Right away it was clear that this was not the Anglicanism of my youth. Someone had thrown out the Book of Common Prayer, in which I knew all the correct responses, and replaced it with some of the worst flatfooted plain English I had ever read outside of an office memo.
From the gushing greeting at the door, to ‘do stay for refreshments after the service’, things rapidly progressed to chats about how I might ‘participate’ in services. Would I like to take up the collection? Read a lesson? ‘You have such a lovely voice, Douglas.’ Perhaps I would like to be a sacristan? A server? Of course, if you’re going to be a participant, you really need to come to bible study…
I felt as if someone had pulled the plug out of my bath and I was being sucked down the drain.
The vicar took me aside and explained that, in the old way, the priest and his acolytes basically put on a performance for the congregation, who then passively absorbed the experience. Now the church understood that God was the audience, and the congregation were to be active performers in the services.
I went to watch a performance, and found myself in the chorus line.
What about the choir, I asked? Oh we don’t have one of those, I was told, but perhaps (eager smile suddenly switching on), perhaps I might like to organise one? Er, no.
I joined the congregations and did my participating, waiting for those lightbulbs moments, but as before, they never came. After a couple of years, feeling increasingly like a fraud, I withdrew. Gave it my best shot, but it didn’t work for me.
Besides, a lot of the old hymns had mysteriously acquired new tunes, and there were even new hymns – how dare they – saturated with saccharine New Age ‘spirituality’.
But – and I must stress this again – despite my personal feelings and lack of belief, I recognise that this parish, even though it and most of its congregation were dying, was on balance, a force for good. And the vicar gave good sermons that often made me think.
NOW – ISRAEL FOLAU
I know the power of standing on a platform with a microphone, in front of an audience that is just waiting for permission to rev up and go off. I’ve addressed political rallies where my well-chosen phrases have elicited surging excitement and roars of approval. I’ve led chants that changed the destination of marches and refocused their intent.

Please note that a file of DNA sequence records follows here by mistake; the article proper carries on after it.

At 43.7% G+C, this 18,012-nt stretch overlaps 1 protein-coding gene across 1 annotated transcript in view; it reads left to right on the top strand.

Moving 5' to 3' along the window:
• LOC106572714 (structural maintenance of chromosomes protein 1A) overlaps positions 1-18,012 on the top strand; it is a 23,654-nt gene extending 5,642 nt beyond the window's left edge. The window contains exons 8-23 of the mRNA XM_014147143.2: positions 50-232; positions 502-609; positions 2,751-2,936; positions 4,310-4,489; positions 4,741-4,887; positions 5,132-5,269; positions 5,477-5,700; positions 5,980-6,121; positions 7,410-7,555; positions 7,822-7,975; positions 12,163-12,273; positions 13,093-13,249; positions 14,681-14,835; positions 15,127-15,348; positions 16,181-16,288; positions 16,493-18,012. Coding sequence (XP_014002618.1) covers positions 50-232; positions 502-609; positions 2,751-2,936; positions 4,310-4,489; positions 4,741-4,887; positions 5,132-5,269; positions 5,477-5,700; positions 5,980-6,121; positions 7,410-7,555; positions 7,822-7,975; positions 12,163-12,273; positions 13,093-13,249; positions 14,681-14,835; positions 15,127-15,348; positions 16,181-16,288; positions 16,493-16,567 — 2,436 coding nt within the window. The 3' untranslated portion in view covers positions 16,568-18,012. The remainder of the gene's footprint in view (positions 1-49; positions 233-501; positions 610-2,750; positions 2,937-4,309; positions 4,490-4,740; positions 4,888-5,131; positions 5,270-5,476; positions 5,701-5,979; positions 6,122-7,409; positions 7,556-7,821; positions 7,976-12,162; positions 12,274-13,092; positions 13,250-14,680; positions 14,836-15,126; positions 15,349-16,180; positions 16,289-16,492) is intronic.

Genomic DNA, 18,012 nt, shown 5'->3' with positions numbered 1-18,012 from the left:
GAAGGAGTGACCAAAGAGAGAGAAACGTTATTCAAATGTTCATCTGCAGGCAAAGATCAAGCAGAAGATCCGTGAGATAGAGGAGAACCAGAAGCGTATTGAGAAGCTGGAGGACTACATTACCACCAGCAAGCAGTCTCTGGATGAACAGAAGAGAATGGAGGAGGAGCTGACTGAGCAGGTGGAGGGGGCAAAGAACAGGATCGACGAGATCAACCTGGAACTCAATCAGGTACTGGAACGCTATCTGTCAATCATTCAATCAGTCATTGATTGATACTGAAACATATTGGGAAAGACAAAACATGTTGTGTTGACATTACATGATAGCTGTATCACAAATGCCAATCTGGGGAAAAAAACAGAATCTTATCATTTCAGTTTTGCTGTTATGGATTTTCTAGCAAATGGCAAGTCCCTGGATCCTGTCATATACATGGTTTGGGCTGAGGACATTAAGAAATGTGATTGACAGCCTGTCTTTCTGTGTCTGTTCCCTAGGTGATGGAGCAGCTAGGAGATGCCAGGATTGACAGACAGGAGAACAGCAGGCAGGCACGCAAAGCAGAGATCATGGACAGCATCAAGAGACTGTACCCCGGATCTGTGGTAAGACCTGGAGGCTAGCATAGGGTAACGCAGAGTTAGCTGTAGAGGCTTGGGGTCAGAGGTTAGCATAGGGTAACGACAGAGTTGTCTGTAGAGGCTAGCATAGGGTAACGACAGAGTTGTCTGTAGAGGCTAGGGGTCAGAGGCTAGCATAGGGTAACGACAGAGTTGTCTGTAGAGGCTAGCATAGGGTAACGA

That wasn’t changing minds: that was telling them they wanted to hear, whipping up their emotions, and directing them like a weapon. It’s not that hard to do. And this is what these megachurch pastors do.
Their congregations want to be told they are good, righteous people (Amen!) whom God loves and will reward (Hallelujah!), not in the life to come, but in this life (Yes)! Now! (Praise the Lord!)
Then the pastors tell them what’s getting in the way of their reward here and now. It’s all those other sinners, who anger God. And he withholds his blessings from YOU because you tolerate THEM!
Cue the literal demonization of women who won’t do as their men tell them, homosexuals, women who ape men, cultural Marxists… pick your own Aunt Sally.
They may prosper now, thunders the preacher, but in the life to come they shall receive their just reward and be cast into the eternal pit of flame, blah blah blah… We have to fight these people (cue to send round the EFTPOS machines), God is watching, give generously, help us fight the good fight blah blah blah…
Whatever this is, it isn’t Christianity. This is taking the swastika and straightening out its arms. This isn’t loving your neighbour. This is marketing, pure and simple. So simple, in fact, that you pay through the nose for a product – salvation – that the pastor never need deliver. And in the meantime he – and it’s usually he – can chuckle all the way home in his private jet.
This is the “Christianity” from which the likes of Israel Folau spout when sending out their tweets consigning us to hell.
This is not free speech. This is hate speech.
This is Toxic Christianity. Fake Christianity. And Folau needs to be rescued from it.
How can we counter this tide of – let’s be frank – evil? How can we beat back the Trumpists and their ilk?
Good Christians (who do exist) must reach out and rescue the Israel Folaus of this world from these false, dangerous Fakes. Only Christians – not noisy atheists like me – have a chance of getting through to them.
I know the good guys are reluctant to attack those who appear to share their faith, but then these loud, noisy Fakes win by default. Good Christians must go armed into battle to take back their religion from these usurpers. And we atheists must go with them. For all our sakes.